Circadian Rhythm Disorders: Phase-Advanced and Phase-Delayed Syndromes: Phase-Advanced & Phase-Delayed Syndromes

Leon Lack, Helen Wright

    Research output: Chapter in Book/Report/Conference proceedingChapterpeer-review

    3 Citations (Scopus)


    The circadian rhythm sleep disorders of delayed sleep phase disorder (DSPD) and advanced sleep phase disorder (ASPD) are associated with circadian rhythms timed too late and too early, respectively. Because of the potent effect of the circadian rhythms on sleepiness/alertness, these timing abnormalities can then lead to sleep onset difficulties or early morning awakening insomnia, respectively. The timing differences may arise from circadian period lengths longer or shorter than 24 hours, differential responsiveness to the phase delaying or advancing effects of bright light, differences in accumulation rate of homeostatic sleep drive, or subjective sleepiness rhythm differences. In any case, chronobiologic interventions including bright light therapy and melatonin administration are indicated as treatment in addition to appropriate behavioral and cognitive therapies. Furthermore, the overlap between DSPD with sleep onset insomnia and ASPD with useful adjunct to the present cognitive/behavioral treatment package for insomnia.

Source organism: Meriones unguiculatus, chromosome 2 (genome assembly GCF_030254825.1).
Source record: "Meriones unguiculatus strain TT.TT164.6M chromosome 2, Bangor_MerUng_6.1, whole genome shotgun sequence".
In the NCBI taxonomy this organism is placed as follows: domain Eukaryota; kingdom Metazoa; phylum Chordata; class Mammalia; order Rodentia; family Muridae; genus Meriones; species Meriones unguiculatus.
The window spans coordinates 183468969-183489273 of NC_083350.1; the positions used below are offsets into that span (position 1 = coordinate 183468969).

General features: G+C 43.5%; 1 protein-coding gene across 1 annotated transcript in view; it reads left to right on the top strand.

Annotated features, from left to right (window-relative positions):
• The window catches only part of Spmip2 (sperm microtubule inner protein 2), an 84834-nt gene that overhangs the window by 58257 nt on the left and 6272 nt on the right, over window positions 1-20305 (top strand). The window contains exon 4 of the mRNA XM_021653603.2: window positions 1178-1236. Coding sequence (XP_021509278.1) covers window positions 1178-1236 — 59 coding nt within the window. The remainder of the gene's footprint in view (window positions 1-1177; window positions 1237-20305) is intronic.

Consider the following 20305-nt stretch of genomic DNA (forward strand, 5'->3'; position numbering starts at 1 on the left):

Original languageEnglish
    Title of host publicationThe Oxford Handbook of Sleep and Sleep Disorders
    PublisherOxford University Press
    Number of pages29
    ISBN (Electronic)9780199940837
    ISBN (Print)019537620X, 9780195376203
    Publication statusPublished - 2012


    • Bright light therapy
    • Circadian phase advance
    • Circadian phase delay
    • Core body temperature
    • Early morning awakening insomnia
    • Melatonin
    • Sleep onset insomnia


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